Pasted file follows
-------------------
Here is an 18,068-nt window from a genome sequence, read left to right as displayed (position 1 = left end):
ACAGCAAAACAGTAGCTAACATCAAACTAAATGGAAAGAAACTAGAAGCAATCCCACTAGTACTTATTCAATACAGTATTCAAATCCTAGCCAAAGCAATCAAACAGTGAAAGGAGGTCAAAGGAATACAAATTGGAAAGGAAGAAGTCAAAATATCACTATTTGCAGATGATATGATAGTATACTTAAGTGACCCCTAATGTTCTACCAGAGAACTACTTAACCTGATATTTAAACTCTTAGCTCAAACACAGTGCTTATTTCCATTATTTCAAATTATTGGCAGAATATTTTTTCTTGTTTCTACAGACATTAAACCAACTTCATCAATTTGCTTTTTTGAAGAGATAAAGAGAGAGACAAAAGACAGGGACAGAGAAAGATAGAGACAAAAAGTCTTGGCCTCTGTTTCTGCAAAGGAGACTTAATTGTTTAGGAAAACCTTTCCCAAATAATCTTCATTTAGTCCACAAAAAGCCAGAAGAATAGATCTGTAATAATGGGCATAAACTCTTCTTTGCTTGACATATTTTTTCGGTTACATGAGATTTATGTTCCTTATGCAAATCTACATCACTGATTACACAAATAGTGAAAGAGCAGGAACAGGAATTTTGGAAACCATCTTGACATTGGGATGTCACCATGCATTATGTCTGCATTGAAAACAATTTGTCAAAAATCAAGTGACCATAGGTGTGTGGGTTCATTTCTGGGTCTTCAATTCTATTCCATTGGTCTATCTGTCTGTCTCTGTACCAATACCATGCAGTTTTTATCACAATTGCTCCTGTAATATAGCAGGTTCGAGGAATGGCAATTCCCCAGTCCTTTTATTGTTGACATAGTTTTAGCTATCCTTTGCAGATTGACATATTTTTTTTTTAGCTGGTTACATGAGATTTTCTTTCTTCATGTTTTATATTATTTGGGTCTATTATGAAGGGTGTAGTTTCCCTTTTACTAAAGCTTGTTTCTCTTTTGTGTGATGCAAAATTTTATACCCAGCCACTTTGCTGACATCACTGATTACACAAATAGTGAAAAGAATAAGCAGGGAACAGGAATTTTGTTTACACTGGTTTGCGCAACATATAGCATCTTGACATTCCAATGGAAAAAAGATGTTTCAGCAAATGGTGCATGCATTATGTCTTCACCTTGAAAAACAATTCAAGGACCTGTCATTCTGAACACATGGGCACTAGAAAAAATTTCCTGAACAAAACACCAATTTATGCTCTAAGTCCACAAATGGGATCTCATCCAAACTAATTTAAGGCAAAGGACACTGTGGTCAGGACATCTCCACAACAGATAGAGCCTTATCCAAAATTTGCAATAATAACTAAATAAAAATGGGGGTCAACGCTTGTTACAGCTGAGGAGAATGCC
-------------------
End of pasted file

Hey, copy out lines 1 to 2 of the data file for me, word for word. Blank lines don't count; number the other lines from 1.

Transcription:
Here is an 18,068-nt window from a genome sequence, read left to right as displayed (position 1 = left end):
ACAGCAAAACAGTAGCTAACATCAAACTAAATGGAAAGAAACTAGAAGCAATCCCACTAGTACTTATTCAATACAGTATTCAAATCCTAGCCAAAGCAATCAAACAGTGAAAGGAGGTCAAAGGAATACAAATTGGAAAGGAAGAAGTCAAAATATCACTATTTGCAGATGATATGATAGTATACTTAAGTGACCCCTAATGTTCTACCAGAGAACTACTTAACCTGATATTTAAACTCTTAGCTCAAACACAGTGCTTATTTCCATTATTTCAAATTATTGGCAGAATATTTTTTCTTGTTTCTACAGACATTAAACCAACTTCATCAATTTGCTTTTTTGAAGAGATAAAGAGAGAGACAAAAGACAGGGACAGAGAAAGATAGAGACAAAAAGTCTTGGCCTCTGTTTCTGCAAAGGAGACTTAATTGTTTAGGAAAACCTTTCCCAAATAATCTTCATTTAGTCCACAAAAAGCCAGAAGAATAGATCTGTAATAATGGGCATAAACTCTTCTTTGCTTGACATATTTTTTCGGTTACATGAGATTTATGTTCCTTATGCAAATCTACATCACTGATTACACAAATAGTGAAAGAGCAGGAACAGGAATTTTGGAAACCATCTTGACATTGGGATGTCACCATGCATTATGTCTGCATTGAAAACAATTTGTCAAAAATCAAGTGACCATAGGTGTGTGGGTTCATTTCTGGGTCTTCAATTCTATTCCATTGGTCTATCTGTCTGTCTCTGTACCAATACCATGCAGTTTTTATCACAATTGCTCCTGTAATATAGCAGGTTCGAGGAATGGCAATTCCCCAGTCCTTTTATTGTTGACATAGTTTTAGCTATCCTTTGCAGATTGACATATTTTTTTTTTAGCTGGTTACATGAGATTTTCTTTCTTCATGTTTTATATTATTTGGGTCTATTATGAAGGGTGTAGTTTCCCTTTTACTAAAGCTTGTTTCTCTTTTGTGTGATGCAAAATTTTATACCCAGCCACTTTGCTGACATCACTGATTACACAAATAGTGAAAAGAATAAGCAGGGAACAGGAATTTTGTTTACACTGGTTTGCGCAACATATAGCATCTTGACATTCCAATGGAAAAAAGATGTTTCAGCAAATGGTGCATGCATTATGTCTTCACCTTGAAAAACAATTCAAGGACCTGTCATTCTGAACACATGGGCACTAGAAAAAATTTCCTGAACAAAACACCAATTTATGCTCTAAGTCCACAAATGGGATCTCATCCAAACTAATTTAAGGCAAAGGACACTGTGGTCAGGACATCTCCACAACAGATAGAGCCTTATCCAAAATTTGCAATAATAACTAAATAAAAATGGGGGTCAACGCTTGTTACAGCTGAGGAGAATGCC